Anand vs. Gelfand world chess championship 2012 oldest pair of contenders since 1886

Anand vs. Gelfand world chess championship 2012 oldest pair of contenders since 1886

  • Comments 2

In 2012, World Chess Champion Viswanathan Anand will attempt to defend his title aqainst challenger Boris Gelfand. This is a very unusual match in that both players are fairly old by World Chess Champion contender standards. I decided to see just how unusual it was, and do so with some degree of rigor.

One tricky bit is that chess championships (usually) have (at least) two players, so we have to define an age metric for pairs of people. Creating a well-ordering on tuples is sometimes controversial. I chose to have the comparison routine be:
    age(contenders) = min(age(contender) : contender ∈ contenders)
which is to say, the age of the youngest contender.

Another tricky bit was deciding which matches were definitively "world chess championship matches." I pulled the list of world chess championship matches from chessgames.com. For time periods where the organizational ownership of the title is in question, this includes matches sponsored by all contending organizations.

As a naïve first pass, I looked up the birth years for all the contenders and subtracted that from the year of the championship to get an estimated age. This could be off by a year if the youngest contender's birthday comes after (or during?) the match. Nevertheless, this was accurate enough to give me a short list of matches to investigate further:.

Year Player 1 Estimated Age Player 2 Estimated Age Minimum
2012 Viswanathan Anand 43 Boris Gelfand 44 43
2010 Viswanathan Anand 41 Veselin Topalov 35 35
2008 Viswanathan Anand 39 Vladimir Kramnik 33 33
2006 Vladimir Kramnik 31 Veselin Topalov 31 31
2005 Veselin Topalov 30 Many N/A1 30
2004 Vladimir Kramnik 29 Peter Leko 25 25
2004 Rustam Kasimdzhanov 25 Michael Adams 33 25
2001 Ruslan Ponomariov 18 Vassily Ivanchuk 32 18
2000 Vladimir Kramnik 25 Garry Kasparov 37 25
2000 Viswanathan Anand 31 Alexey Shirov 28 28
1999 Alexander Khalifman 33 Vladimir Akopian 28 28
1998 Anatoly Karpov 47 Viswanathan Anand 29 29
1996 Anatoly Karpov 45 Gata Kamsky 22 22
1995 Garry Kasparov 32 Viswanathan Anand 26 26
1993 Garry Kasparov 30 Nigel Short 28 28
1993 Anatoly Karpov 42 Jan Timman 42 42
1990 Garry Kasparov 27 Anatoly Karpov 39 27
1987 Garry Kasparov 24 Anatoly Karpov 36 24
1986 Garry Kasparov 23 Anatoly Karpov 35 23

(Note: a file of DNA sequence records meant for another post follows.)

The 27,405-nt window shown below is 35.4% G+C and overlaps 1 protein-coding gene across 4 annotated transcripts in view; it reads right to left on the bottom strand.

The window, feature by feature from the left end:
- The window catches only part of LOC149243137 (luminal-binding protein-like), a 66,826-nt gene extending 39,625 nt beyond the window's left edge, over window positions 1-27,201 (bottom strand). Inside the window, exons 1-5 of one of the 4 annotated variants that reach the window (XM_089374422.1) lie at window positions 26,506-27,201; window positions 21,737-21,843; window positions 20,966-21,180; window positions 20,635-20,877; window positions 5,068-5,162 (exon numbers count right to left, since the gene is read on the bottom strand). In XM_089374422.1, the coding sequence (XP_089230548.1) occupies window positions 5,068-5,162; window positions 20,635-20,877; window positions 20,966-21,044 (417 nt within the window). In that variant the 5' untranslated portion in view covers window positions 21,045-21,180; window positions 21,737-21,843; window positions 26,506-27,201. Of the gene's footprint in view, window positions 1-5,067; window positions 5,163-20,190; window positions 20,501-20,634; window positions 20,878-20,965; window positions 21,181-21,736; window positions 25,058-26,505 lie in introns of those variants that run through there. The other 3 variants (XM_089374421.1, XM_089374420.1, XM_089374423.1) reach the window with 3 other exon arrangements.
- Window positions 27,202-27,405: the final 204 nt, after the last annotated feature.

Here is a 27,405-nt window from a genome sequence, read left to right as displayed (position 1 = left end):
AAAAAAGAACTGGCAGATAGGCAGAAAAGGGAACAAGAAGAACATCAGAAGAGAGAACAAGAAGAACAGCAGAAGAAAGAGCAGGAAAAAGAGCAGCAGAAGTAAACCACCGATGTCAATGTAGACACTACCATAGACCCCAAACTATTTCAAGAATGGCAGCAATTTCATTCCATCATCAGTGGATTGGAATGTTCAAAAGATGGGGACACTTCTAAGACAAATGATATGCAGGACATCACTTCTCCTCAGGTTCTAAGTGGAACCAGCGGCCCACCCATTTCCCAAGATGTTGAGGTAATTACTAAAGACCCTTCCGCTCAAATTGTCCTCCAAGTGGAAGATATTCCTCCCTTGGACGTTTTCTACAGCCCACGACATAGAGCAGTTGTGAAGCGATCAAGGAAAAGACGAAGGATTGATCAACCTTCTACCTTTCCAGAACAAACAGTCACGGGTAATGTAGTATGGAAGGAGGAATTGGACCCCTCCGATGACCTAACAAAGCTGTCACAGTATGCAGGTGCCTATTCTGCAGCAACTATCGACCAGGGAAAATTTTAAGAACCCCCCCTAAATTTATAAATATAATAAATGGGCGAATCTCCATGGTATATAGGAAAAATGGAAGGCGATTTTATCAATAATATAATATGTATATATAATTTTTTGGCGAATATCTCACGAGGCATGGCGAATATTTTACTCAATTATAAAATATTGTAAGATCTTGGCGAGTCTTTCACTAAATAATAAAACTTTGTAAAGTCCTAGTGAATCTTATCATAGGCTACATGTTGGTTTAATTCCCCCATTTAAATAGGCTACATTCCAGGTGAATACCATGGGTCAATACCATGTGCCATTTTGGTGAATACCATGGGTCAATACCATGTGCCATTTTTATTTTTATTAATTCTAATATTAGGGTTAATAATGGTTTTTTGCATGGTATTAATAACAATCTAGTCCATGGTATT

1985 Garry Kasparov 22 Anatoly Karpov 34 22
1984 Anatoly Karpov 33 Garry Kasparov 21 21
1981 Anatoly Karpov 30 Viktor Korchnoi 50 30
1978 Anatoly Karpov 27 Viktor Korchnoi 47 27
1972 Bobby Fischer 29 Boris Spassky 35 29
1969 Boris Spassky 32 Tigran Petrosian 40 32
1966 Tigran Petrosian 37 Boris Spassky 29 29
1963 Tigran Petrosian 34 Mikhail Botvinnik 52 34
1961 Mikhail Botvinnik 50 Mikhail Tal 25 25
1960 Mikhail Tal 24 Mikhail Botvinnik 49 24
1958 Mikhail Botvinnik 47 Vasily Smyslov 37 37
1957 Vasily Smyslov 36 Mikhail Botvinnik 46 36
1954 Mikhail Botvinnik 43 Vasily Smyslov 33 33
1951 Mikhail Botvinnik 40 David Bronstein 27 27
1948 Mikhail Botvinnik 37 Vasily Smyslov 27 27
1937 Alexander Alekhine 45 Max Euwe 36 36
1935 Max Euwe 34 Alexander Alekhine 43 34
1934 Alexander Alekhine 42 Efim Bogolyubov 45 42
1929 Alexander Alekhine 37 Efim Bogolyubov 40 37
1927 Alexander Alekhine 35 José Raúl Capablanca 39 35
1921 José Raúl Capablanca 33 Emanuel Lasker 53 33
1910 Emanuel Lasker 42 Dawid Janowski 42 42
1910 Emanuel Lasker 42 Carl Schlecter 36 36
1908 Emanuel Lasker 40 Siegbert Tarrasch 46 40
1907 Emanuel Lasker 39 Frank Marshall 30 30
1896 Emanuel Lasker 28 Wilhelm Steinitz 60 28
1894 Emanuel Lasker 26 Wilhelm Steinitz 58 26
1892 Wilhelm Steinitz 56 Mikhail Chigorin 42 42
1890 Wilhelm Steinitz 54 Isidor Gunsberg 36 36
1889 Wilhelm Steinitz 53 Mikhail Chigorin 39 39
1886 Wilhelm Steinitz 50 Johannes Zukertort 44 44

Closer investigation of each of the highlighted matches revealed that, astonishingly, in every case the youngest contender's birthday came after the match:

  • 2012 Viswanathan Anand (43?) vs. Boris Gelfand: Anand's birthday (December 11) comes after the match (starts in May) so he will still be 42.
  • 1993 Anatoly Karpov (42?) vs. Jan Timman (42?): Timman's birthday (December 14) came after the match (finished November 1) so he was still 41.
  • 1934 Alexander Alekhine (42?) vs. Efim Bogolyubov: Alekhine's birthday (October 31) came after the match (April to June) so he was still 41.
  • 1910 Emanuel Lasker (42?) vs. Dawid Janowski (42?): Janowski was born May 25; Lasker December 24. Lasker's birthday came after the match (finished December 8) so he was still 41.
  • 1892 Wilhelm Steinitz vs. Mikhail Chigorin (42?): Chigorin's birthday November 12 (October 31 old style) came after the match (finished February 28) so he was still 41.
  • 1886 Wilhelm Steinitz vs. Johannes Zukertort (44?): Zukertort's birthday (September 7) came after the match (finished March 29) so he was still 43.

We conclude that Anand vs. Gelfand (2012) features the oldest contenders since the very first World Chess Championship Steinitz vs. Zukertort (1886) - and is within a year of even that! If the 2014 championship is a rematch, it will set the record.

1 Topalov was the clear winner of the 2005 FIDE World Championship Tournament so there was no need for a runoff.

Leave a Comment
  • Please add 6 and 6 and type the answer here:
  • Post
  • Why do you think the the minimum age is more significant than the combined or average age of the 2 contestants?

  • If you go by the average age of the contestants, or the age of the older contestant, then the Steinitz matches are way ahead. In 1892 Steinitz vs. Чигорин the average age was around 49. In 1896 Steinitz vs. Lasker, Steinitz was around 60.

Page 1 of 1 (2 items)